Transit

Kansas City builds on BRT’s legacy of success

While most cities in the Midwest are dominated by the automobile, Kansas City is using Bus Rapid Transit to make its downtown more dense, walkable and accessible.

Traditional bus routes provide a critical service but can present challenges to the people who use them. If a bus line has long wait times, restrictive hours, uncomfortable bus stops, and frustratingly slow commutes, taking the bus becomes less appealing.  

Fight for safer streets continues under President Trump

Since Election Day, we have received many questions from members, partners and the media about what the results mean for the future of active transportation in the Chicago region.

At the state level, the passage of the transportation lockbox amendment means we'll stay engaged in the legislative fight to ensure any new money can be spent on biking, walking and public transportation projects.

Your latest local active transportation news

The second issue of our local e-newsletters launched today!

The local e-newsletters offer a quick read on issues related to bicycling, walking and transit in six Chicagoland regions.

There are so many exciting projects underway in many different communities -- read more below and check out our In Your Community webpages to learn about what's new in your neighborhood.

Chicagoland Suburbs

Unveiling the Broadway Metro Express

The Gary Public Transportation Corporation (GPTC) is putting the final touches on plans for Northwest Indiana’s first rapid bus service, the Broadway Metro Express, launching in summer 2017.

The idea of a regional bus rapid transit (BRT) line is a key recommendation in Gary’s Livable Broadway Plan. The plan was developed in a partnership between GPTC, Indiana Department of Transportation, the cities of Gary and Crown Point, and the town of Merrillville. 

Region needs 'mobility partnerships'

In order for people to fully access jobs and contribute to the economy, mobility is key. Yet, in many parts of the Chicago area people do not have convenient access to transit service. 

Despite the Chicago area’s extensive public transit system – the RTA reported 635 million CTA, Metra and Pace trips in 2015 – ridership has been flat or declining in recent years. 

Transit use is greatly affected by its availability and reliability, and our public transit services don’t reach everyone. So, partnerships are needed.

CTA, Divvy receive grant for app upgrades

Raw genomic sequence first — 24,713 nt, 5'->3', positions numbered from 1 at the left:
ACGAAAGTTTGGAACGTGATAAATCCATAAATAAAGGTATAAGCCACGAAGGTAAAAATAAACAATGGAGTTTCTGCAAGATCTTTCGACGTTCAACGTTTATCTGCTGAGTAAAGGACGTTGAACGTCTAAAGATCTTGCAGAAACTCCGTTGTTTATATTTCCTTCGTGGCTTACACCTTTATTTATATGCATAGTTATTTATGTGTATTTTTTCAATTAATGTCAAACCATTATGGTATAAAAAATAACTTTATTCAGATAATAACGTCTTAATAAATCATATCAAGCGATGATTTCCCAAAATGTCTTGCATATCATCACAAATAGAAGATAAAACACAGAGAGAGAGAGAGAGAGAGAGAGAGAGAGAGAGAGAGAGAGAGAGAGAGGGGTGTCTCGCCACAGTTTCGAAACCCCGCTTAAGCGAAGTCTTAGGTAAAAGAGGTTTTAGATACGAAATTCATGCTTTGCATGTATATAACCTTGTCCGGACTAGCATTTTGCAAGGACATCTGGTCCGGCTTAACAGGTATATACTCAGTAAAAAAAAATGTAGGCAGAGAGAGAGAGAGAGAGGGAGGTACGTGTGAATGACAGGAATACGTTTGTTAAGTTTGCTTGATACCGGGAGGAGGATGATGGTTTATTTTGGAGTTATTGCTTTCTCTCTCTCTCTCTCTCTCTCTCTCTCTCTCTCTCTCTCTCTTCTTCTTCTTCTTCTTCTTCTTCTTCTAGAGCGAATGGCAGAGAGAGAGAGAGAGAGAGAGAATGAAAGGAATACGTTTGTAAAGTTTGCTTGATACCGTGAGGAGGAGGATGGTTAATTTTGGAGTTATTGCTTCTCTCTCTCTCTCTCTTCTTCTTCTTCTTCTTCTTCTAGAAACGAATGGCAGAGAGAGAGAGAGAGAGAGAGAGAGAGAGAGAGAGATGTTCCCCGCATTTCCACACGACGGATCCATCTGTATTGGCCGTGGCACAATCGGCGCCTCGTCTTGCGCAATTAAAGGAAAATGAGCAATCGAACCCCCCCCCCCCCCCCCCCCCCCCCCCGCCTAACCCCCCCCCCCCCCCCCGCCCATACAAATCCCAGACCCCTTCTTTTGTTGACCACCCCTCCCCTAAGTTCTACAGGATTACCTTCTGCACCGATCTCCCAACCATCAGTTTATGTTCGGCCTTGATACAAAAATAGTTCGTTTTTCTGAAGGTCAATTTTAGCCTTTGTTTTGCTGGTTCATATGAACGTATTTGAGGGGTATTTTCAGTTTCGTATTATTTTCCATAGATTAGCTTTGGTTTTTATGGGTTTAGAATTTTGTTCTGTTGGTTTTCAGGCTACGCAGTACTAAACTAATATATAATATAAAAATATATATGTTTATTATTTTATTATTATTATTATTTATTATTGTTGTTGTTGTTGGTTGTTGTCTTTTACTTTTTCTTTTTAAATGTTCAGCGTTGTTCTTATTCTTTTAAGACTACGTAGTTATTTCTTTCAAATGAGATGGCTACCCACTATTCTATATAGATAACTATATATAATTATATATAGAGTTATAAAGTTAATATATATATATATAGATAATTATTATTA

Chicago’s Divvy bikeshare network is a nationally recognized success story.

As the program continues to expand, many have recognized the need to integrate it with the rest of Chicago’s transit system. This effort took a major step forward last week when Sen. Dick Durbin and Rep. Dan Lipinski announced a $400,000 federal grant to help incorporate Divvy into the Ventra app.  

Belmont Blue Line station to get major upgrade

Mayor Emanuel and CTA President Dorval Carter, Jr. announced on Monday that the Belmont Blue Line stop is getting a $15 million upgrade.

As a part of the city’s Your New Blue program, the station will be transformed into a new Belmont Gateway, seeking to “create an efficient, attractive environment for…customers while also incorporating modern, innovative designs.”

LA's great BRT success story

As overall Chicago transit ridership continues to increase, CTA buses are experiencing a decline in use. The number of people using Chicago’s bus system fell by 1.8 million rides last year, while the L added over 3.5 million trips.  

Safe Roads Amendment about more than just roads

If you’re only seeing the TV and online ads for the proposed “Safe Roads Amendment,” you get the impression it’s only about roads and that it would restrict spending on transit, biking and walking.

The reality is it would lead to a larger pot of money for all modes, including active transportation.

New funding mechanism could lead to more transit investment

While decades of projects show how upgrading and expanding public transit are strong economic investments, it’s still extremely difficult for cities like Chicago to fund major projects in today’s financial climate.

Now city officials are hopeful a new tool will allow transit agencies to leverage the economic benefits of transit investment to secure federal funds for major projects.